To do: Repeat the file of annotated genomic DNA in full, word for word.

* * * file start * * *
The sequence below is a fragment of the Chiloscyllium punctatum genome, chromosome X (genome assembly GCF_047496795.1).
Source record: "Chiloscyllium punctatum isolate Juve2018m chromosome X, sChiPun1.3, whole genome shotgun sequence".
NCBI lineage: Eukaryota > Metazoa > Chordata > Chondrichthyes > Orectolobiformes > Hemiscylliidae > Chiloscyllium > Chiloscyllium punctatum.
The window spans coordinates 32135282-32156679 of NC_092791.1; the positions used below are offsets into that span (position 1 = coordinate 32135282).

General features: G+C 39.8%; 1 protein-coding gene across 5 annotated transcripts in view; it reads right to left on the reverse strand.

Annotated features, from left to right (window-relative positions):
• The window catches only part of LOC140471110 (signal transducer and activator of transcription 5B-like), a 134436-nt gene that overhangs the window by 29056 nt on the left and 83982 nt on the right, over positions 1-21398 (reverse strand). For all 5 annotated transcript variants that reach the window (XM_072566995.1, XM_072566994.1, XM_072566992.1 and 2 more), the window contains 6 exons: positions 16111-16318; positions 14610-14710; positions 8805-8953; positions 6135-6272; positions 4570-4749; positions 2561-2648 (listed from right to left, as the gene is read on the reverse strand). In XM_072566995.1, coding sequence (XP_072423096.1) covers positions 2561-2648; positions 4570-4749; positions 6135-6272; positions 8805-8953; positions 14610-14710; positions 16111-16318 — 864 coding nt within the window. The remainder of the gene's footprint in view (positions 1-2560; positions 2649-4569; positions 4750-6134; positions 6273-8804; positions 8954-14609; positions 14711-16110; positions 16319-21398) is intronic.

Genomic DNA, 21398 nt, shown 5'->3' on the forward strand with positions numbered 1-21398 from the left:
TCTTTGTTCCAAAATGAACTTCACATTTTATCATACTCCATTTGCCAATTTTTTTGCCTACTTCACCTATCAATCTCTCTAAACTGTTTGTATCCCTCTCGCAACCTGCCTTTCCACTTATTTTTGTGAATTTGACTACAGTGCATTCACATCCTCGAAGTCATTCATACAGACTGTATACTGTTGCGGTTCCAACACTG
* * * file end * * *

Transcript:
The sequence below is a fragment of the Chiloscyllium punctatum genome, chromosome X (genome assembly GCF_047496795.1).
Source record: "Chiloscyllium punctatum isolate Juve2018m chromosome X, sChiPun1.3, whole genome shotgun sequence".
NCBI lineage: Eukaryota > Metazoa > Chordata > Chondrichthyes > Orectolobiformes > Hemiscylliidae > Chiloscyllium > Chiloscyllium punctatum.
The window spans coordinates 32135282-32156679 of NC_092791.1; the positions used below are offsets into that span (position 1 = coordinate 32135282).

General features: G+C 39.8%; 1 protein-coding gene across 5 annotated transcripts in view; it reads right to left on the reverse strand.

Annotated features, from left to right (window-relative positions):
• The window catches only part of LOC140471110 (signal transducer and activator of transcription 5B-like), a 134436-nt gene that overhangs the window by 29056 nt on the left and 83982 nt on the right, over positions 1-21398 (reverse strand). For all 5 annotated transcript variants that reach the window (XM_072566995.1, XM_072566994.1, XM_072566992.1 and 2 more), the window contains 6 exons: positions 16111-16318; positions 14610-14710; positions 8805-8953; positions 6135-6272; positions 4570-4749; positions 2561-2648 (listed from right to left, as the gene is read on the reverse strand). In XM_072566995.1, coding sequence (XP_072423096.1) covers positions 2561-2648; positions 4570-4749; positions 6135-6272; positions 8805-8953; positions 14610-14710; positions 16111-16318 — 864 coding nt within the window. The remainder of the gene's footprint in view (positions 1-2560; positions 2649-4569; positions 4750-6134; positions 6273-8804; positions 8954-14609; positions 14711-16110; positions 16319-21398) is intronic.

Genomic DNA, 21398 nt, shown 5'->3' on the forward strand with positions numbered 1-21398 from the left:
TCTTTGTTCCAAAATGAACTTCACATTTTATCATACTCCATTTGCCAATTTTTTTGCCTACTTCACCTATCAATCTCTCTAAACTGTTTGTATCCCTCTCGCAACCTGCCTTTCCACTTATTTTTGTGAATTTGACTACAGTGCATTCACATCCTCGAAGTCATTCATACAGACTGTATACTGTTGCGGTTCCAACACTG